Reading Clearly

I really enjoying reading news online.  A lot of times, you’ll get to a website though where there is a great deal of distracting spinning things and advertising that really take away from what you’re focusing on.  I really like how Zite opens the content in a reader and I’ve used the Readability plugin for a long time to do the same sort of thing.  Just give me the content to read.  Readability calls it reading comfortably and that’s a great description of the end result.  But, I’ve now installed a new plugin that does that and more.  Substantially more for my purposes.

Giving credit where it is due, it was @reed_man who brought this first to my attention the other night. The plugin does just what Readability does with a sweet little feature.

It’s Clearly from the folks at Evernote.  It installs itself as a little button in your browser.  When you come across a blog entry or a newspaper article, click the icon and you’re reading clearly.




Gone is the extraneous and what’s left is the content.  Don’t like the newspaper format?  Clearly has a number of different styles including one customizable to your liking.


But, that’s just eye candy.  The really exciting thing becomes available when you click the elephant!


Absolutely!  The Clearly app will take the article, web clip it and send it online to your Evernote account.  So, compile all this functionality together makes it a real winner for me!

But, it gets even better.  Remember my post a while back about needing multiple browsers because some websites don’t play nice with the browser that I have open?  I ran into a situation just today reading an article in the Windsor Star.  Once again, the text didn’t render around the image properly in the Chrome Browser.  Now, instead of going to a different browser to solve the problem, I just open it in Clearly.  Voila!


Thank goodness some people are finding the way

I absolutely followed the golden blogging rule yesterday.  Never blog or post in anger.  And, I was angry…

Part of my Sunday reading took me to an article in The Atlantic entitled “What Americans Keep Ignoring About Finland’s School Success“.  I had expected one of those little fluff stories about how the educational world is better somewhere else, with 10 bullet points of observations not based on fact but on myth, and a nice wrapup paragraph saying “We need to get our act in gear”.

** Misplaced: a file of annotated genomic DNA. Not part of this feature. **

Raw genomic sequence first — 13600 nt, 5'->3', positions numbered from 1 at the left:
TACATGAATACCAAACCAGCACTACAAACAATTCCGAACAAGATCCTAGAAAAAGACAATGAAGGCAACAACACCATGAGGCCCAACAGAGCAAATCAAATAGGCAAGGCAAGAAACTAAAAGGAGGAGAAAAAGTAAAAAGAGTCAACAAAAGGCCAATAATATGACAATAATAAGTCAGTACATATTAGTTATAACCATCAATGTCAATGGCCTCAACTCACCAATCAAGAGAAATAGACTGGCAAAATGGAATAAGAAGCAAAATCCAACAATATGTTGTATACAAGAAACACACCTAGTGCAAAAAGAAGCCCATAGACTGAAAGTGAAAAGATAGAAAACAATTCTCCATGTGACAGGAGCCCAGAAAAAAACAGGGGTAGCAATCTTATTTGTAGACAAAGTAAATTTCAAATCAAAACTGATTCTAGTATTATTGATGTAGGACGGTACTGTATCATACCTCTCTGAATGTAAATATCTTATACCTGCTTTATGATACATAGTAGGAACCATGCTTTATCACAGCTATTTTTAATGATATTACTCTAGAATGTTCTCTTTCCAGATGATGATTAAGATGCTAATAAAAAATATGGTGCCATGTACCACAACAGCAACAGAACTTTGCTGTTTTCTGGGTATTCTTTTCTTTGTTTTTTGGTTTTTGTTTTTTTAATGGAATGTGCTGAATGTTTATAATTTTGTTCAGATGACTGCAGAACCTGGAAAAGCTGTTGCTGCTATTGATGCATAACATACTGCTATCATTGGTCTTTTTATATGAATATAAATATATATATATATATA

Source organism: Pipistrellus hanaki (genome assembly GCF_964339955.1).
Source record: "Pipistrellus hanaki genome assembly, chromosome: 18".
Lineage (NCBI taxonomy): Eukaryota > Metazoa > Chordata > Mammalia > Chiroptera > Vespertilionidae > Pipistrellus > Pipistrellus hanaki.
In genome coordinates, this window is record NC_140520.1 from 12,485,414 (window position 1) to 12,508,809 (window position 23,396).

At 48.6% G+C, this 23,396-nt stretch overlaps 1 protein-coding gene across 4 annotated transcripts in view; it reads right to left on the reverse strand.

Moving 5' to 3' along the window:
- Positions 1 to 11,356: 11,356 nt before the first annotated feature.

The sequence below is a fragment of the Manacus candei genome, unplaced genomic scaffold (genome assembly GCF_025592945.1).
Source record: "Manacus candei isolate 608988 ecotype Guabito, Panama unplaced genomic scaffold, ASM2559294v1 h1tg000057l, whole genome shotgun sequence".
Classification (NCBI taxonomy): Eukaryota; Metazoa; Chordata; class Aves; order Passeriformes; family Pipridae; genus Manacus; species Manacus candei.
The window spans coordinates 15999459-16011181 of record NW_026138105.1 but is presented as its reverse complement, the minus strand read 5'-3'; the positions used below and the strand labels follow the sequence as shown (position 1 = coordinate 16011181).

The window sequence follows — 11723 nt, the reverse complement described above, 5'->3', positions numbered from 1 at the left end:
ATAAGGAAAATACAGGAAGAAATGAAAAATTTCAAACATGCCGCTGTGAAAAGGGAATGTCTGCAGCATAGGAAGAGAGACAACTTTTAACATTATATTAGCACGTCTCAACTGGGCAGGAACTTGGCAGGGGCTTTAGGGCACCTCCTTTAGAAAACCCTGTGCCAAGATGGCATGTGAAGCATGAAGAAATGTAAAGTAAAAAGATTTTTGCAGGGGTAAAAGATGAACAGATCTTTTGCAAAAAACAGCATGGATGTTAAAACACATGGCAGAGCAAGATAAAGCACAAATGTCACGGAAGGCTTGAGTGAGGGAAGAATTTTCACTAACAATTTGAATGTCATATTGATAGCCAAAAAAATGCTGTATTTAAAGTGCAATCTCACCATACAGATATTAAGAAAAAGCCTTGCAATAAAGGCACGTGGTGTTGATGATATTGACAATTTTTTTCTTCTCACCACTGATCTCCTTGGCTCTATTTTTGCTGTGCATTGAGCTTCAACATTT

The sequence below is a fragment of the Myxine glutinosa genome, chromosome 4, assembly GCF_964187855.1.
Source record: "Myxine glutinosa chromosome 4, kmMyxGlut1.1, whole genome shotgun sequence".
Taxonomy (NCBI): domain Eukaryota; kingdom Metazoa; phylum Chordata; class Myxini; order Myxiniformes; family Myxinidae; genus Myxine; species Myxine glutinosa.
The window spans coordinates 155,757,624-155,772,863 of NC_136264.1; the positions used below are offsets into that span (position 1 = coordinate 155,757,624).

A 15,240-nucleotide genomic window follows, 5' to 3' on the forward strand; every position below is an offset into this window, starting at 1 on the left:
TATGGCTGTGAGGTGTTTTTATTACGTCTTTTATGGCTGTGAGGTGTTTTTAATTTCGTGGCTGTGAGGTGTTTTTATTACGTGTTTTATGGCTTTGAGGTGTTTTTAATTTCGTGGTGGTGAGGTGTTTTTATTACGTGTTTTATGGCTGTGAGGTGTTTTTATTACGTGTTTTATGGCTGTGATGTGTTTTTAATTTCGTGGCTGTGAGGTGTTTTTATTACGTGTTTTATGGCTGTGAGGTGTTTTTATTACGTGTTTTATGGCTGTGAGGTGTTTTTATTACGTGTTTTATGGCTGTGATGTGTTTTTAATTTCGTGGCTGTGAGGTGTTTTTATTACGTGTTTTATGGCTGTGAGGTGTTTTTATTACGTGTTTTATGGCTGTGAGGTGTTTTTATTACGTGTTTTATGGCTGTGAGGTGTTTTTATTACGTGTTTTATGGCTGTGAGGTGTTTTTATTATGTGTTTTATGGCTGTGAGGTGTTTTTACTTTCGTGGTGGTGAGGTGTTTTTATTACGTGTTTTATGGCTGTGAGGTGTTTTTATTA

Instead, what I read was a long, reasoned discussion from a Finnish journalist living in New York City.  The article took an interesting turn talking not about the lack of standardized testing (I knew that) but more towards what it’s like to live in Finland and a philosophical look at an educational system, including the status of teachers in society.

The article does dig into what a social society can be with respect to healthcare, meals, and equity of access to education for students.  It’s a really interesting read and the article paints the picture of success that has been enjoyed there.  There are definitely lessons to be learned from the article.  As I was reading it, I tried to imagine how something would be possible in Canada and the United States.  Two countries definitely looking for ways to improve student achievement but at the same time so much bigger in population, diversity, and just plain physical size.  To that end, I think it was an excellent article because it made me sit back and wonder …

When I reached the bottom of the article, I noticed that they use Disqus to manage their replies.  Disqus doesn’t work with the security settings that I have in Google Chrome, but I was interested in reading some of the over 900 replies.  (at the time, now the total is over 1100).  So, I opened Opera and loaded the article there and Disqus worked fine.  

I really wish that I hadn’t.

What I read was absolutely disgusting.  While there were a few points that were of interest (like is Finland a Scandinavian country), the comments quickly reached the bottom of the barrel and started digging.  As I read the racist and other outright stupid comments, I couldn’t believe what I was reading.  I stopped and stepped back from the article for a bit and thought about the politicians.  If this is the voice of their constituencies and they’re developing policy based upon the needs to get votes and get re-elected, it’s no wonder that reasoned change isn’t happening.  These were from the replies that made it to public view.  There were comments throughout the replies that had been censored.  Based on what was deemed to be okay for the public to read, I can only imagine what they had written.  

I started this blog entry and revised it many times before I decided to sleep a day before editing it another time and posting.  I just couldn’t get over what I was reading.  

Then, my mind reverted to the great people I’ve referred to recently.  They’re the people that have found the way and are reaching every child in their classroom regardless of who they are.  Thank goodness, they have their goals of success for all students and the desire to step into their rooms on a daily basis, put on the smile, and try to engage and motivate their charges to do their best.  These people are heros for doing what they do on a regular basis despite this other element.  If you’re reading this and you’re one of them, you have my neverending admiration. 

OTR Links 01/04/2012

Posted from Diigo. The rest of my favorite links are here.